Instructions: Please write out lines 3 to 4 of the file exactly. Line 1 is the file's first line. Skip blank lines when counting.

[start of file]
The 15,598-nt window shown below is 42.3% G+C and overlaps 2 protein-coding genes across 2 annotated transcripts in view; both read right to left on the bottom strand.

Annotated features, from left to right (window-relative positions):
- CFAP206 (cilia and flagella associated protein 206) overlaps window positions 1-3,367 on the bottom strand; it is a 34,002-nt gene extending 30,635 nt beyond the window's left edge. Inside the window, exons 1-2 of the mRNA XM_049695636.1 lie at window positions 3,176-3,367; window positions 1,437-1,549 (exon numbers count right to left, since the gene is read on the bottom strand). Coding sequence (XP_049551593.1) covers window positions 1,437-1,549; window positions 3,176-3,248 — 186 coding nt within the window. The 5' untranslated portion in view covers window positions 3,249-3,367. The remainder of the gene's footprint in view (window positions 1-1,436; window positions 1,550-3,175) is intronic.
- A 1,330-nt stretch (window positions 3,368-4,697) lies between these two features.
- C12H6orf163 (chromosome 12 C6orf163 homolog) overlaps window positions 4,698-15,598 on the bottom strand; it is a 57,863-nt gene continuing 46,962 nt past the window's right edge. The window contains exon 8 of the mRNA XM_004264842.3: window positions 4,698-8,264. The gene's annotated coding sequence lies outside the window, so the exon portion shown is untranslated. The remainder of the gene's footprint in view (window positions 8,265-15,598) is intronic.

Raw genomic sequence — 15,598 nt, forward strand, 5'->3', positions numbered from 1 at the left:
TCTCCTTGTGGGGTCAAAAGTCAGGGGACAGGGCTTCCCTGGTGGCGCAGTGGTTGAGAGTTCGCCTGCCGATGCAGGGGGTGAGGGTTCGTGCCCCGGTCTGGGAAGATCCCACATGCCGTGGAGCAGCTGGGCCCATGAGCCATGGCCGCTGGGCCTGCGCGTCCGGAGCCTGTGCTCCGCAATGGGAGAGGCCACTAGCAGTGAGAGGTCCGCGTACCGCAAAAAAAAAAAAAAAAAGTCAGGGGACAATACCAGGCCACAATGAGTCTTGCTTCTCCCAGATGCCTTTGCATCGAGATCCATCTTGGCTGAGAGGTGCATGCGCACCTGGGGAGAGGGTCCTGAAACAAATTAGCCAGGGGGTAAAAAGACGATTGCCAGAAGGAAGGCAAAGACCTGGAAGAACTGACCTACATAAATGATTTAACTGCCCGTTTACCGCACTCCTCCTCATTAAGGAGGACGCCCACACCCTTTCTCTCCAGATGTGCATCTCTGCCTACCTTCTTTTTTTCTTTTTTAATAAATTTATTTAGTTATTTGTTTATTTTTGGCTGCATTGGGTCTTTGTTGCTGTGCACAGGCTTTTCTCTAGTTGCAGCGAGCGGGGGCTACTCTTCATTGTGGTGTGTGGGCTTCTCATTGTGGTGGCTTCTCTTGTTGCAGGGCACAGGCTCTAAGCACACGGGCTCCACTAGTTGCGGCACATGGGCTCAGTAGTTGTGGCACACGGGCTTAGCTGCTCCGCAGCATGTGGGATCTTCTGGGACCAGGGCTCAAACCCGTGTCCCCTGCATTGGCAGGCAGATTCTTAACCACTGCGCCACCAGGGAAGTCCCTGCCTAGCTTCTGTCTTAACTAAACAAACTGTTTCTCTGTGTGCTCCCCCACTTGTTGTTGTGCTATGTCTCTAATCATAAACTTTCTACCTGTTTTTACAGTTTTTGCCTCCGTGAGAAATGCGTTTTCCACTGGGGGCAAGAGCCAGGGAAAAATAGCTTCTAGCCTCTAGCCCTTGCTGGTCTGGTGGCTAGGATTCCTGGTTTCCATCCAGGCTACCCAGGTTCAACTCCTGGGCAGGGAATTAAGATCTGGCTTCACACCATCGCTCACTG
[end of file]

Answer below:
- CFAP206 (cilia and flagella associated protein 206) overlaps window positions 1-3,367 on the bottom strand; it is a 34,002-nt gene extending 30,635 nt beyond the window's left edge. Inside the window, exons 1-2 of the mRNA XM_049695636.1 lie at window positions 3,176-3,367; window positions 1,437-1,549 (exon numbers count right to left, since the gene is read on the bottom strand). Coding sequence (XP_049551593.1) covers window positions 1,437-1,549; window positions 3,176-3,248 — 186 coding nt within the window. The 5' untranslated portion in view covers window positions 3,249-3,367. The remainder of the gene's footprint in view (window positions 1-1,436; window positions 1,550-3,175) is intronic.
- A 1,330-nt stretch (window positions 3,368-4,697) lies between these two features.